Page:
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Speed and light

  1. Apr 11, 2003 #1
    My physics teacher says that when light enters a more dense medium it slows down, this is fine but then he states that when light leaves the same medium it again speeds up without an outside force acting on it. why is this? why does it seem to prove newton wrong?
  2. jcsd
  3. Apr 11, 2003 #2
    My understanding is that the tiny time delay is due to absorption and re-emission of photons in the medium and not an actual slowing down of the photons themselves.
  4. Apr 11, 2003 #3
    so your saying that the "apparent" increase in velocity is actually due to the refraction of the light beam?
    is there any way you could give me some example?
  5. Apr 11, 2003 #4


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    It's because the photon in a medium is doing a gigantic game of pinball, bouncing off of hundreds of thousands of atoms on its way forward. It isn't going as fast (to us) because it isn't travelling in a straight line.

    Welcome to the forums, BTW
  6. Apr 11, 2003 #5
    i realize why it slows down when it goes through the medium. where i get lost is when my teacher says that once it leaves, it again speeds up... there's no outside force acting on it and yet it speeds up. why?
  7. Apr 11, 2003 #6


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    Because it isn't speeding up. It's just going in a straight line once it leaves.

    EDIT: If you need anything more precise than that to quell your mind, I'll have to leave it to the physicists here for a better explanation.

    Last edited: Apr 11, 2003
  8. Apr 11, 2003 #7


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    Try Thinking of a photon as a car speeding down the road at 60mph. On the open road(vacuum) it travels at at a constant 60mph.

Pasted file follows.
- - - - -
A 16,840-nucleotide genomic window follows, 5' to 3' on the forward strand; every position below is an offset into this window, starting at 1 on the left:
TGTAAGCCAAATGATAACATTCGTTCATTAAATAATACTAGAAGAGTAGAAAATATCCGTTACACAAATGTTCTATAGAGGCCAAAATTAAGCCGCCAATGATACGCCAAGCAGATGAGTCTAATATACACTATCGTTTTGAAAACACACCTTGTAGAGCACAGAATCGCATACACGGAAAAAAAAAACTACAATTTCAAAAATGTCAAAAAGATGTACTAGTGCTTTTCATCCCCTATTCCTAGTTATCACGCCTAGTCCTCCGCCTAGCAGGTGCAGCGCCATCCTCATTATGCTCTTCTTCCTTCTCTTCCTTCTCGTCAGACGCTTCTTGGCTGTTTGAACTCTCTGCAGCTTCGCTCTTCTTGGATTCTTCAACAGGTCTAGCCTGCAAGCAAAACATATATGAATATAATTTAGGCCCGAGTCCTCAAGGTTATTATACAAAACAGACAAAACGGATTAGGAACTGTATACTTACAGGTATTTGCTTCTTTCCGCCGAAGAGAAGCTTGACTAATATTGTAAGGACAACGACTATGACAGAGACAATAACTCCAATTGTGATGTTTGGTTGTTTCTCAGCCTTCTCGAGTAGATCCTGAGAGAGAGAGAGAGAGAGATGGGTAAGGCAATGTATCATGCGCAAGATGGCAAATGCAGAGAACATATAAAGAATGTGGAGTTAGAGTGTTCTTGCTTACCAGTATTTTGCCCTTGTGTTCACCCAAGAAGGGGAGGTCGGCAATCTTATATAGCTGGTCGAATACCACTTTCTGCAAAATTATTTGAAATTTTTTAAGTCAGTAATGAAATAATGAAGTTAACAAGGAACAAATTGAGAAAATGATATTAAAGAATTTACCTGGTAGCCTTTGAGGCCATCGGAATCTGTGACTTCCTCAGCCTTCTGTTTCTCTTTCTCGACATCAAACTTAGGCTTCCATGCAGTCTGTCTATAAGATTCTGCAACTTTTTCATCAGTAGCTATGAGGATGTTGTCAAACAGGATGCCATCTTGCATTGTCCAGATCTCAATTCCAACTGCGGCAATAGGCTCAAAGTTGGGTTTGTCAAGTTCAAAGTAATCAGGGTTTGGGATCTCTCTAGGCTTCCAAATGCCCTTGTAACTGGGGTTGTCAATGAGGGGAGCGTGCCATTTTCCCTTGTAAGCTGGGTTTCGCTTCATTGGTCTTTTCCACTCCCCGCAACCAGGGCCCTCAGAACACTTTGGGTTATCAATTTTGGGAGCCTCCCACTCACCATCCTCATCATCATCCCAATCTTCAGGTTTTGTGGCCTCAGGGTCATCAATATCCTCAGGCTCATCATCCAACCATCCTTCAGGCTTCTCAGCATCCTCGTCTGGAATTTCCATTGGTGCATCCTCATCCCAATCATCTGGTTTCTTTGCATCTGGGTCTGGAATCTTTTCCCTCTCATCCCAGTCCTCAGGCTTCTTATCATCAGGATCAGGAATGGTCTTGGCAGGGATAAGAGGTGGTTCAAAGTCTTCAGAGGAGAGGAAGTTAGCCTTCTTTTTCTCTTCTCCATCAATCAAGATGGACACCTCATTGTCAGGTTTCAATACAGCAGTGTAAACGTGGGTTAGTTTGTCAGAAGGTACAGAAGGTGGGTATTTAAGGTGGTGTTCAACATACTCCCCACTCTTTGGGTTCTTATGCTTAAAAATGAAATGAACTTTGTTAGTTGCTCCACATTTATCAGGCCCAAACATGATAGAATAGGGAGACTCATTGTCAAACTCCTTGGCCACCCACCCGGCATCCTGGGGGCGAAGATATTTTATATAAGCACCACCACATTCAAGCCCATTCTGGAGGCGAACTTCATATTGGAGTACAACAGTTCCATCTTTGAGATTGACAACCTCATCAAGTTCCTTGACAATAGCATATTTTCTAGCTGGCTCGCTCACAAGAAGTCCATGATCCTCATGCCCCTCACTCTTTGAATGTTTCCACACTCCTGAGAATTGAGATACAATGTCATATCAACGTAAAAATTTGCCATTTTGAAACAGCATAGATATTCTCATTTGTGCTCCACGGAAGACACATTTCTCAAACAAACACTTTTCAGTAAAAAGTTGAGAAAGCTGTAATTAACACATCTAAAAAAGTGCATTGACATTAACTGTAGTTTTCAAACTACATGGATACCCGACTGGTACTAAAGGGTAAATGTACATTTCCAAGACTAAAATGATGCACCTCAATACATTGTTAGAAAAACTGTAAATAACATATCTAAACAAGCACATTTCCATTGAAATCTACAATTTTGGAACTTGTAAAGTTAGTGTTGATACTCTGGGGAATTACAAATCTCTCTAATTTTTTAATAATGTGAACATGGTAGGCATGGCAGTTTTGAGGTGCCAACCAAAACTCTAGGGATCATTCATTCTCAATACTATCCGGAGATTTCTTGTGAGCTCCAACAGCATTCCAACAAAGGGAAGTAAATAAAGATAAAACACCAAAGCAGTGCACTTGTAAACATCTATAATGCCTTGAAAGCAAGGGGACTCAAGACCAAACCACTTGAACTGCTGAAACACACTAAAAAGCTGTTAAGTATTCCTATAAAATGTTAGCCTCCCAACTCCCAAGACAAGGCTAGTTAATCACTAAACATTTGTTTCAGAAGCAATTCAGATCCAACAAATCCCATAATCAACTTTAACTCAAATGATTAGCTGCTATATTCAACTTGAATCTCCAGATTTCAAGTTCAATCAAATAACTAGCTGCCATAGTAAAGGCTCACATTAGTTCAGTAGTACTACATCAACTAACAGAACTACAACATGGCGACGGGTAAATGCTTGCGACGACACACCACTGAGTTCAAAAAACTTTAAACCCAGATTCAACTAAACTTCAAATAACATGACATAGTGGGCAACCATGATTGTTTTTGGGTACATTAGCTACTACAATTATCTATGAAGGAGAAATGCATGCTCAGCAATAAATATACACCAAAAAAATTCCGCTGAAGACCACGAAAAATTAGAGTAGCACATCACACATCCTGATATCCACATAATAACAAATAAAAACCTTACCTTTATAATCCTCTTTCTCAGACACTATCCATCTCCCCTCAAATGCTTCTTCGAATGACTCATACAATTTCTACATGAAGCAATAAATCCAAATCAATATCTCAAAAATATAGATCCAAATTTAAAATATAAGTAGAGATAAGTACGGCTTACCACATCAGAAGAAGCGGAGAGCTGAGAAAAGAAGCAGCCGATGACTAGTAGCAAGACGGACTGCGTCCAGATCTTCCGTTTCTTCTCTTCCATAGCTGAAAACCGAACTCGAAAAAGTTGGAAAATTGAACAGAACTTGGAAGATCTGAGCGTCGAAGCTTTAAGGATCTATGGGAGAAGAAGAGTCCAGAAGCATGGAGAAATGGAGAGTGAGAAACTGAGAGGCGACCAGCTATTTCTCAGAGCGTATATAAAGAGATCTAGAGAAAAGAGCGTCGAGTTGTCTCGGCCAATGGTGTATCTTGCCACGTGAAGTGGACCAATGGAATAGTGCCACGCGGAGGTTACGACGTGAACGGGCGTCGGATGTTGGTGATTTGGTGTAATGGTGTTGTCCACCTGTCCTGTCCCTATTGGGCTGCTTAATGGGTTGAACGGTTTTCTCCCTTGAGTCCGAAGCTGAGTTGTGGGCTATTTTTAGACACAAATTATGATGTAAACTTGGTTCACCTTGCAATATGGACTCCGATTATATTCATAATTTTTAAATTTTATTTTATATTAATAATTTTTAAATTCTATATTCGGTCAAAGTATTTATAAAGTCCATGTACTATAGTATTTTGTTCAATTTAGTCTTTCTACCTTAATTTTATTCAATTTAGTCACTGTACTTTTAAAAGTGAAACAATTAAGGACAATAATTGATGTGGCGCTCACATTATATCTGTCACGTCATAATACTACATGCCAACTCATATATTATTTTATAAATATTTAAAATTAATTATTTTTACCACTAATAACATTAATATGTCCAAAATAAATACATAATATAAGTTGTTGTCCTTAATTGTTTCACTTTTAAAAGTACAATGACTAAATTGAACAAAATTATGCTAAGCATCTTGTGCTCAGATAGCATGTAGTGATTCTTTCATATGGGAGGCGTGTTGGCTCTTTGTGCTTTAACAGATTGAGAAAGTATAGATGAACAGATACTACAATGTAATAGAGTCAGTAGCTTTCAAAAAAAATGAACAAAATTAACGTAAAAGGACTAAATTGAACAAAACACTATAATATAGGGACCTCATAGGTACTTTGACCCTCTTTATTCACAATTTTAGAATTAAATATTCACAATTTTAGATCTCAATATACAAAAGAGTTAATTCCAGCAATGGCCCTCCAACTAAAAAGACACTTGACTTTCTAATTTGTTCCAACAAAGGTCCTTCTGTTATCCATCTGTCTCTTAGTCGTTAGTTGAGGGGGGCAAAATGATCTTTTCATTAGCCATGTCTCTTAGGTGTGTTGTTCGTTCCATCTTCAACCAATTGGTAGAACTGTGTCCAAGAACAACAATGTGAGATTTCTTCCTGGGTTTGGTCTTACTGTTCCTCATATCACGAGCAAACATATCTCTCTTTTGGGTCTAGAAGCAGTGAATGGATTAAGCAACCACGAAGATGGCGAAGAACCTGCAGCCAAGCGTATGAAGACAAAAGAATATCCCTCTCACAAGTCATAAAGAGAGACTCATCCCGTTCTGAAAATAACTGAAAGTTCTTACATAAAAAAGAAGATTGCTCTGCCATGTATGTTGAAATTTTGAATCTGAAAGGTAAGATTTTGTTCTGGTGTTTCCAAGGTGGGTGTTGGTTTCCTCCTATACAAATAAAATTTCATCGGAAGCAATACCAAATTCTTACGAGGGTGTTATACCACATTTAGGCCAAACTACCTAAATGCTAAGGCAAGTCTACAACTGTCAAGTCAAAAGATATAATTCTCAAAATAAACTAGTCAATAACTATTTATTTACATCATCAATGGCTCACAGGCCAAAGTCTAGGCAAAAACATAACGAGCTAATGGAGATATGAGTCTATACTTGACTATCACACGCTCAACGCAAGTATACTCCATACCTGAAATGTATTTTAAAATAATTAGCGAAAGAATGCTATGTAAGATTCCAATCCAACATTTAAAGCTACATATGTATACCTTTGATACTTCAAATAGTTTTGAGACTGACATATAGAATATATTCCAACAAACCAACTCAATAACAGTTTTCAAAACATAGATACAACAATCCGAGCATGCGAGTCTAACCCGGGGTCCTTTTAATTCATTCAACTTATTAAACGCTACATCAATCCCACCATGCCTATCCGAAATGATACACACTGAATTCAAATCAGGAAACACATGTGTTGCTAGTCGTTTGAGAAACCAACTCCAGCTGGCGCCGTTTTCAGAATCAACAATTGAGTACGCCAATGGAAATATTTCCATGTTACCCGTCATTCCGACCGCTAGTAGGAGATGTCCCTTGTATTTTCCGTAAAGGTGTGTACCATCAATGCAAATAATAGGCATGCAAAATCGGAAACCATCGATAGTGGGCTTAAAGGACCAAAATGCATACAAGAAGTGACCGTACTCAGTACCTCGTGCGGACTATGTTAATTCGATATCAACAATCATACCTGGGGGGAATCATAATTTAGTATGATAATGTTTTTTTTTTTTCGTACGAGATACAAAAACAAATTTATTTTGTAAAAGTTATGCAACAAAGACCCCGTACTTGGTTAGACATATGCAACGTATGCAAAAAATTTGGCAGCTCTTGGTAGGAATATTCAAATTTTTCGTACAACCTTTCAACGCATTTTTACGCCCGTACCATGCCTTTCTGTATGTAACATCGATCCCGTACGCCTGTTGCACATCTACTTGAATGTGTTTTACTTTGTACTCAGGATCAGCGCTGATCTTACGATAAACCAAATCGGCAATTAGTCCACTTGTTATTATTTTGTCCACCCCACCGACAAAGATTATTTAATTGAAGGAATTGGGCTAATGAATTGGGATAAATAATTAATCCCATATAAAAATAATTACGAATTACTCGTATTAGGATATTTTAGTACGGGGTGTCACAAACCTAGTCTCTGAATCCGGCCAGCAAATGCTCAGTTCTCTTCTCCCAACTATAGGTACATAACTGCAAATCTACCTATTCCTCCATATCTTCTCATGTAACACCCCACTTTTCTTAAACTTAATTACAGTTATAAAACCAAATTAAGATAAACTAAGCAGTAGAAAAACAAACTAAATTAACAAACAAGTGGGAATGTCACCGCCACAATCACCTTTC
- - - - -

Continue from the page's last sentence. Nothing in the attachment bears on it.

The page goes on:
Now it reachs a section where there are a number of stoplights (a dense medium). It still travels at 60 between each stop light, but has to pause at each light. The pauses causes its average speed through this section to drop below 60.

    once it is clear of the stoplights, its average speed returns to 60 mph.

    With light traveling through a medium it is a little different in that the light isn't stopped, but absorbed by the Atom (At this time, the photon ceases to exist) then after a short delay, another photon is emitted by the atom. which travels at c until it encounters an atom itself. Once the light has left the medium, it is free to travel without these little interuptions, and does so at its natural speed of c.
  9. Apr 11, 2003 #8
    So, wouldn't the photons be refracted into many different directions? If we shone a laser, or other concentrated light beam that could reach far into space, hypothetically, would we not be able to see it in space for the photons would be deflected into random directions and not be powerful enough for us to see it?

    Is that why a light beam will fade away after some distance, even if it isn't shown as a cone? Interesting, I completely forgot about all of that.
  10. Apr 12, 2003 #9


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    Greetings !

    I'm not exactly certain of what your question
    is in your last message, Funkee. If you're
    talking about a beam of light then it is
    comprised of many photons travelling at roughly
    the same direction. The more focused the beam
    is the longer will the photons travel relativly
    close to each other (in vacuum), but eventually
    the difference in their direction, no matter
    how small, will cause the beam to spread over
    a very large area - so that it would no longer
    be easily visible if you happen to stand in its

    The reason for the difference is the fact that
    each photon is generated by a different atom
    or separate accelerated electron and the direction
    of the emmited electromagnetic fluctuation (photon)
    is never exactly the same (not theoreticly for an
    infitesimal distance, at least).

    Does that answer it ?

    Live long and prosper.
  11. Apr 12, 2003 #10
    Yes. Essentially the question was answered in the previous posts, it was one of those crazy posts after a week of no sleep. It just makes sense, and I had never really thought about it. I just wanted to make sure I understood it.
  12. Apr 12, 2003 #11

    In a medium, right? In a vacuum, it would be a straight line right? Why would the photon's activity in relation to surrounding particles be an effect that is relative to a certain observer? isn't the effect universal?
  13. Apr 13, 2003 #12